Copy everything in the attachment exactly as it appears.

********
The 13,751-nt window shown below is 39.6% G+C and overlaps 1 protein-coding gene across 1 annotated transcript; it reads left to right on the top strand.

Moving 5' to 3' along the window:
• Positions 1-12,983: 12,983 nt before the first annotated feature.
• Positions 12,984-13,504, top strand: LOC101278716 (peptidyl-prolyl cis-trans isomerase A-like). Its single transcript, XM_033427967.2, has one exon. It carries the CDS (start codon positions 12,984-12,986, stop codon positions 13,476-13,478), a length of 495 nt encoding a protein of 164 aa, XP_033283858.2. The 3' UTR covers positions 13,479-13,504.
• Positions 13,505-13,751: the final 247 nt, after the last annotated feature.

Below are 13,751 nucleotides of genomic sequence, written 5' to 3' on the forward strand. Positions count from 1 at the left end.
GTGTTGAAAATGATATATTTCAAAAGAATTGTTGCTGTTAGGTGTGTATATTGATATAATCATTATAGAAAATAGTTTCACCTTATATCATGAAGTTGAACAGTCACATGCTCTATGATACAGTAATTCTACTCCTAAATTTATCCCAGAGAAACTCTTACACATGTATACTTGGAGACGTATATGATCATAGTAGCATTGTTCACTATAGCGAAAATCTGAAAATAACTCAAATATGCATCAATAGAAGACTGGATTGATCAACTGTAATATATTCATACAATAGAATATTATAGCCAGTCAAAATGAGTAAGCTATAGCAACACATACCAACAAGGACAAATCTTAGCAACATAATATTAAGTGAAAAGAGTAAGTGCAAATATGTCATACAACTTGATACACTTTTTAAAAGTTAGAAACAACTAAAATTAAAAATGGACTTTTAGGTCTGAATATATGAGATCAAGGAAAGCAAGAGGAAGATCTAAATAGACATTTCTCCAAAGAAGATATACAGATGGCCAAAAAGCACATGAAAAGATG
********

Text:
The 13,751-nt window shown below is 39.6% G+C and overlaps 1 protein-coding gene across 1 annotated transcript; it reads left to right on the top strand.

Moving 5' to 3' along the window:
• Positions 1-12,983: 12,983 nt before the first annotated feature.
• Positions 12,984-13,504, top strand: LOC101278716 (peptidyl-prolyl cis-trans isomerase A-like). Its single transcript, XM_033427967.2, has one exon. It carries the CDS (start codon positions 12,984-12,986, stop codon positions 13,476-13,478), a length of 495 nt encoding a protein of 164 aa, XP_033283858.2. The 3' UTR covers positions 13,479-13,504.
• Positions 13,505-13,751: the final 247 nt, after the last annotated feature.

Below are 13,751 nucleotides of genomic sequence, written 5' to 3' on the forward strand. Positions count from 1 at the left end.
GTGTTGAAAATGATATATTTCAAAAGAATTGTTGCTGTTAGGTGTGTATATTGATATAATCATTATAGAAAATAGTTTCACCTTATATCATGAAGTTGAACAGTCACATGCTCTATGATACAGTAATTCTACTCCTAAATTTATCCCAGAGAAACTCTTACACATGTATACTTGGAGACGTATATGATCATAGTAGCATTGTTCACTATAGCGAAAATCTGAAAATAACTCAAATATGCATCAATAGAAGACTGGATTGATCAACTGTAATATATTCATACAATAGAATATTATAGCCAGTCAAAATGAGTAAGCTATAGCAACACATACCAACAAGGACAAATCTTAGCAACATAATATTAAGTGAAAAGAGTAAGTGCAAATATGTCATACAACTTGATACACTTTTTAAAAGTTAGAAACAACTAAAATTAAAAATGGACTTTTAGGTCTGAATATATGAGATCAAGGAAAGCAAGAGGAAGATCTAAATAGACATTTCTCCAAAGAAGATATACAGATGGCCAAAAAGCACATGAAAAGATG